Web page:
The long short strategy is one that has been used by hedge funds for a time, and is designed to succeed whether the market as a whole goes up or down. CFDs are an efficient way to take positions on share movements, so the long short CFD portfolio can make good use of your trading capital.
In its most basic form, the long short strategy is very simple, although you can add as much complication as you want. You can apply it to the market as a whole, for example to the FTSE 100, or you can select just two companies in a certain market sector and use the long short strategy to trade them. What you need to do is enough analysis to see which company is the stronger, and which is weak. You then take a long position with the company which is expected to do well, and a short position on the failing company.
You would expect to make money on both of these positions, if the market stayed in a neutral stance. The long short strategy wins even if the market as a whole goes up or down, as it is the relative strength between the two that is giving you your profit. If the market goes up, the long position makes more profit, and the short position may make a small loss; if the market goes down the long position loses, but the short position should profit more than the loss, giving an overall gain to your portfolio.
Long/short CFD portfolio construction: you take say the FTSE 250 and buy the best performers and sell the worst performers. You can refine it by instead of buying long/short in equal proportions you buy/sell in proportion to the market breadth. So if 70% of stocks are above the 200 moving average your proportion of Longs to Shorts is 70:30. How hard can that be - you've got your own hedge fund...
There are some variations to this simple application of the long short strategy. For instance, as mentioned above, you can apply it to the entire market, choosing strong stocks for the long position and weak stocks for the shorts. This diversifies your portfolio, so that if you are on the wrong side of any particular stock the effect is minimal. One way to assess the strength of stocks is to determine whether they are above or below the 200 day moving average. If above, then the stock is performing well, and if below then the stock is showing signs of weakness.
While having equal amounts of long and short positions makes your portfolio neutral with regard to overall market performance, some traders prefer to have a bias in line with the overall market. If the market is behaving strongly, with perhaps 80% of the shares showing strength, you would take a long position in those and a short position in the remaining shares. This is a balance between trading for the strength and hedging against market movements.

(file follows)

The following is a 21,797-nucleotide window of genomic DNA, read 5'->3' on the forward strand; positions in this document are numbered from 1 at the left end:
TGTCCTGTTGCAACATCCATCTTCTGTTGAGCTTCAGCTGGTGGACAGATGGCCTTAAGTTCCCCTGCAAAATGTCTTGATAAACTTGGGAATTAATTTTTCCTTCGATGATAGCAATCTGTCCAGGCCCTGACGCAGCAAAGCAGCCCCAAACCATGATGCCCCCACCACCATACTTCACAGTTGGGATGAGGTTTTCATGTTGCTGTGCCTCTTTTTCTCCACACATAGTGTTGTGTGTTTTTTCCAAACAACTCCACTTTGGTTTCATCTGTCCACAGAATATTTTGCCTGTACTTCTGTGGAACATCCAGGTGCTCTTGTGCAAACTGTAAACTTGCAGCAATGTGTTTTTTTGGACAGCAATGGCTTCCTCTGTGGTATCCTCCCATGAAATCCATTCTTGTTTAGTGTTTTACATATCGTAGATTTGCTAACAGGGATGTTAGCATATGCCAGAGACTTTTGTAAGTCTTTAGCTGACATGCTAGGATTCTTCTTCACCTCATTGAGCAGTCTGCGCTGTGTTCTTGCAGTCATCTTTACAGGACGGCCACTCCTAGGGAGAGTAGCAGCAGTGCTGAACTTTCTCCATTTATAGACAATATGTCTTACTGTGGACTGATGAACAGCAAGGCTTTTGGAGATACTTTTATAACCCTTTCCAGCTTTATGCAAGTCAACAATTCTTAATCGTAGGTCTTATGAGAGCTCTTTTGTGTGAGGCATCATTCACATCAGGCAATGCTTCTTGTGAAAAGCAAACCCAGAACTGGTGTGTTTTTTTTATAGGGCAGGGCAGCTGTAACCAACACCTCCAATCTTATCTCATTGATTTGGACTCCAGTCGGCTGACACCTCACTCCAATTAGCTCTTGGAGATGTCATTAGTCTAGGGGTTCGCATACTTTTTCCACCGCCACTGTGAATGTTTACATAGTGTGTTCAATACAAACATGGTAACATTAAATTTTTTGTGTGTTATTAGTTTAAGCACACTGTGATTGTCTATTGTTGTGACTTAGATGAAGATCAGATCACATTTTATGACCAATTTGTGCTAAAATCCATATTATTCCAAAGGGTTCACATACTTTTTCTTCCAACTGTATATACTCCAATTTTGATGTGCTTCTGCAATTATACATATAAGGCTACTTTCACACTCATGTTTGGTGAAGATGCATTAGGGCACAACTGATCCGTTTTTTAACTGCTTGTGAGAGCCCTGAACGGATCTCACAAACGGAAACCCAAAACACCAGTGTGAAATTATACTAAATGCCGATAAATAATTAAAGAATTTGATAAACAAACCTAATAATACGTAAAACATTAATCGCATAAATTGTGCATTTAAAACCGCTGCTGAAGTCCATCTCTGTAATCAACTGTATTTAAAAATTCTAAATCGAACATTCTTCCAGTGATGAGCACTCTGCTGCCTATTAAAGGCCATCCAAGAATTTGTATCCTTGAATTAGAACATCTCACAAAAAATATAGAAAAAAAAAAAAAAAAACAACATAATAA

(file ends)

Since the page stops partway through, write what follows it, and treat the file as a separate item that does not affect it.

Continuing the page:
One thing I noticed is how the media tend to single out Buffet and Bolton but rarely mention John Templeton who traded long/short with an average 27% annual return throughout his fund life. I bet there are thousands of UK investors who have done much better than the professionals in % terms but have the benefit of using smaller capital holdings and much fewer compliance constraints.
While the long short strategy is efficient at hedging overall market performance, it depends on your stock picking abilities and so does not avoid the work involved in analysis. It is a type of pairs trading, where you pick the best and worst performers in a market sector and enter trades appropriately. However, with the large swings in overall markets that we have experienced in recent years, it is a strategy worth considering.
I'm currently using my Longs/Short strategy to trade my shares portfolio although I don't use all my wealth capital to trade shares. I hold 50% in fixed income and 50% in shares. Equities are split into 'Long Term shares' and 'Medium Term CFD holdings'.
To be invested 100% in the Longs/Shorts portfolio is quite easy with little emotional stress but requires a fair bit of effort. If I hold say 20 long positions and 10 short positions while the markets are trending up my longs should do very well and my shorts will do OK but nothing startling. If the market has a big down day or a major retracement my short trades tend to be stunning while the longs generally pullback. It means I can be fully invested with wider stops than I would otherwise be comfortable with. It also means I can hold wider stops with less drawdown. If the market actually reverses into a downtrend I have a head start with my short positions as the long positions get stopped out. Well, that's the theory but it's still early days.
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